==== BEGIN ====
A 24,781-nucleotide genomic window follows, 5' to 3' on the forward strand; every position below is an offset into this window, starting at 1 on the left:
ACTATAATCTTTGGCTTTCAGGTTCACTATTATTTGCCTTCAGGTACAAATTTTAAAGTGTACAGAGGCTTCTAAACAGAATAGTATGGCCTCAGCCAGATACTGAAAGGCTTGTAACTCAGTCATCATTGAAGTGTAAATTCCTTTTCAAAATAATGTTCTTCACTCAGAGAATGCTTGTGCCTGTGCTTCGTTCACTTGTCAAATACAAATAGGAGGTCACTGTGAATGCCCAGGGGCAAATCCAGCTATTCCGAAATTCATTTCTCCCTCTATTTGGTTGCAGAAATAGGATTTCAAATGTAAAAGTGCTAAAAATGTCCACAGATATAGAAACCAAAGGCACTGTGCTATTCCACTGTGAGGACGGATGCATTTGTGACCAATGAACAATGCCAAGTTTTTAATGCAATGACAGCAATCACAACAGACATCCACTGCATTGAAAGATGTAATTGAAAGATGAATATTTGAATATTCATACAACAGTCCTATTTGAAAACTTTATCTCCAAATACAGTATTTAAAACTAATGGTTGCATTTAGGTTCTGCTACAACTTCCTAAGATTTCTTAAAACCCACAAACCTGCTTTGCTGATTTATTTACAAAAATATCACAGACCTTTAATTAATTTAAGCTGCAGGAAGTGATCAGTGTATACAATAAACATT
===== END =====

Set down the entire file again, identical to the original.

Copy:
A 24,781-nucleotide genomic window follows, 5' to 3' on the forward strand; every position below is an offset into this window, starting at 1 on the left:
ACTATAATCTTTGGCTTTCAGGTTCACTATTATTTGCCTTCAGGTACAAATTTTAAAGTGTACAGAGGCTTCTAAACAGAATAGTATGGCCTCAGCCAGATACTGAAAGGCTTGTAACTCAGTCATCATTGAAGTGTAAATTCCTTTTCAAAATAATGTTCTTCACTCAGAGAATGCTTGTGCCTGTGCTTCGTTCACTTGTCAAATACAAATAGGAGGTCACTGTGAATGCCCAGGGGCAAATCCAGCTATTCCGAAATTCATTTCTCCCTCTATTTGGTTGCAGAAATAGGATTTCAAATGTAAAAGTGCTAAAAATGTCCACAGATATAGAAACCAAAGGCACTGTGCTATTCCACTGTGAGGACGGATGCATTTGTGACCAATGAACAATGCCAAGTTTTTAATGCAATGACAGCAATCACAACAGACATCCACTGCATTGAAAGATGTAATTGAAAGATGAATATTTGAATATTCATACAACAGTCCTATTTGAAAACTTTATCTCCAAATACAGTATTTAAAACTAATGGTTGCATTTAGGTTCTGCTACAACTTCCTAAGATTTCTTAAAACCCACAAACCTGCTTTGCTGATTTATTTACAAAAATATCACAGACCTTTAATTAATTTAAGCTGCAGGAAGTGATCAGTGTATACAATAAACATT